21 December 2012

Gambia: Stakeholders Validate Draft Quality Policy for the Gambia

Policy makers and regulators from government institutions, law makers, private sector and civil society representatives converged yesterday, Thursday, 20 December 2012, to validate the draft national Quality Policy for The Gambia, at a workshop held at the Laico Atlantic Hotel in Banjul. Organised by the Ministry of Trade, Industry,

Regional Integration and Employment (MOTIE) in collaboration with the EU funded and ECOWAS executed West Africa Quality Programme (WAQP), the validation is sequel to the consultative workshop on the policy options for the draft ECOWAS regional quality policy which was held earlier.

In his opening remark, Mr. Lamin Dampha, Director of Industry at MOTIE, described the draft as an important policy document for government as it identifies the various roles and responsibilities of regulators in the framework of the National Quality Infrastructure (NQI).

He noted the importance of the Gambia coming up with such a policy for the implementation of a framework that guarantees the production, exportation, importation and consumption of quality products. He also stressed the importance for people to be conscious of quality with regards to what we import, produce and consume. He said ECOWAS encourages the development of national quality policies that will be aligned to the regional quality policy being evolved by the regional organization.

Dwelling on the genesis of the draft policy document, the Director of Industry said the policy is linked to WAQP as part of the Economic Partnership Agreement (EPA) between the EU and ACP countries which the region opted for in order to compete in international trade. He said the region is required to produce products to meet European standards and as such the countries solicited for support from the EU to strengthen, where it exists, or develop, where it is not, quality infrastructure to enable companies in the region to be able to comply with EU standards and SPS (Sanitary/Phyto-Sanitary or animal and plant health) requirements of WTO. He said this is what had led to the setting up of the West Africa Quality Programme which is also established at the level of the non-UEMOA ECOWAS member states to assist them set up quality infrastructure to enable them trade not only with EU but within the region. "To have this policy at the both the regional and national levels will certainly provide the framework for the development of quality infrastructure," said Mr. Dampha.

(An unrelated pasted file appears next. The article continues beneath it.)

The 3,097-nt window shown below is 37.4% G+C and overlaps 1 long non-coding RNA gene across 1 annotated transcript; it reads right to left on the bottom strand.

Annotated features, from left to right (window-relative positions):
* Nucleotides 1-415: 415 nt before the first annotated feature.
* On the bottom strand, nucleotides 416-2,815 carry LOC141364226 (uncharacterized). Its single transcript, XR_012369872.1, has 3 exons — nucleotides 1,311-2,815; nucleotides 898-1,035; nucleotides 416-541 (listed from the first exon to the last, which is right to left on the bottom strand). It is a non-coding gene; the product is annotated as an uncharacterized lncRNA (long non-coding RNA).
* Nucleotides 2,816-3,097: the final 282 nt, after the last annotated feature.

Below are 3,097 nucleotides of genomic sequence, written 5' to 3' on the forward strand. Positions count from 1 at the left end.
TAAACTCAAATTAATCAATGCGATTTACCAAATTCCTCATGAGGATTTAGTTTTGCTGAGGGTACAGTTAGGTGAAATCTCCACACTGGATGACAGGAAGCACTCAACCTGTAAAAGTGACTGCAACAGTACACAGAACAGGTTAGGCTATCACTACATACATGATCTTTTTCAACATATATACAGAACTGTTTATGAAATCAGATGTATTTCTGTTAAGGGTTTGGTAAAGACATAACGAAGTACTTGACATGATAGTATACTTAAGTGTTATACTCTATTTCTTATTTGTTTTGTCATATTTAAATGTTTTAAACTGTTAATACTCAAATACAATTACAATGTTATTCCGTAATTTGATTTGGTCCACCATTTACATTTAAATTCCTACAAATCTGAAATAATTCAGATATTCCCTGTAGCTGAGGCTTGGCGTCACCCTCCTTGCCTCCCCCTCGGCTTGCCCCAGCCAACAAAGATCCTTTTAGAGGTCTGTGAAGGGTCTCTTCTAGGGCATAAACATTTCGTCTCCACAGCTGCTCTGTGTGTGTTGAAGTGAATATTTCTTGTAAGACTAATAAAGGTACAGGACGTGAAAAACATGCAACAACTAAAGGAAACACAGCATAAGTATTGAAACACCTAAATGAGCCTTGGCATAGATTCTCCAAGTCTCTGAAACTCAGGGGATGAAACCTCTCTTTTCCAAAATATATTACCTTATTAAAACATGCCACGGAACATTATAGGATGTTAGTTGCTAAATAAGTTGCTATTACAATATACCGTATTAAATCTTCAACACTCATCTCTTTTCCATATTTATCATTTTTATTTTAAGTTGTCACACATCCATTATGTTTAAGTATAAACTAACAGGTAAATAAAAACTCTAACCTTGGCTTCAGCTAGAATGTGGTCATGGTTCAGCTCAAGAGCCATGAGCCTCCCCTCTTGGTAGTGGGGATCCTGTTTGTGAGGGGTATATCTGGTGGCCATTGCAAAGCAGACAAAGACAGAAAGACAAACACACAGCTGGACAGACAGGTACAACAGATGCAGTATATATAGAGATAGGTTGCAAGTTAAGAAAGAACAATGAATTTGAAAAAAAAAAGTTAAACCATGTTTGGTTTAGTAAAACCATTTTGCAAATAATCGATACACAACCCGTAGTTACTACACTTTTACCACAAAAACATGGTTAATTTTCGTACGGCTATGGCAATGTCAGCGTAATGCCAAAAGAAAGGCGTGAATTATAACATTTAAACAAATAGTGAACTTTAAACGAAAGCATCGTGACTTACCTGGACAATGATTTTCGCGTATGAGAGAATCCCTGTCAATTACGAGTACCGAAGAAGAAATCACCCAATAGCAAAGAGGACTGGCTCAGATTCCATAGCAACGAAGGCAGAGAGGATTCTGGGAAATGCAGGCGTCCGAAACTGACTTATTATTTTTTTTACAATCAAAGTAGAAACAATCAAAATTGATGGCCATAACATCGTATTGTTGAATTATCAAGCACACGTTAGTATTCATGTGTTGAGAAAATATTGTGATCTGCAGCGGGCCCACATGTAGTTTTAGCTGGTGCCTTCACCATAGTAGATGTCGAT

Mr. Dampha noted that WAQP has benefitted the Gambia in many ways as it helps in the establishment of the Gambia Standards Bureau, the Metrology Lab at Abuko which is responsible for measuring mass, volume and pressure, the review of the Weights and Measures Act, Food Safety and Quality Bill, Consumer Protection Bill, the present National Quality Policy as well as supporting the Microbiology lab at Fisheries to get accreditation to enable the exportation of fish and fishery products from the Gambia.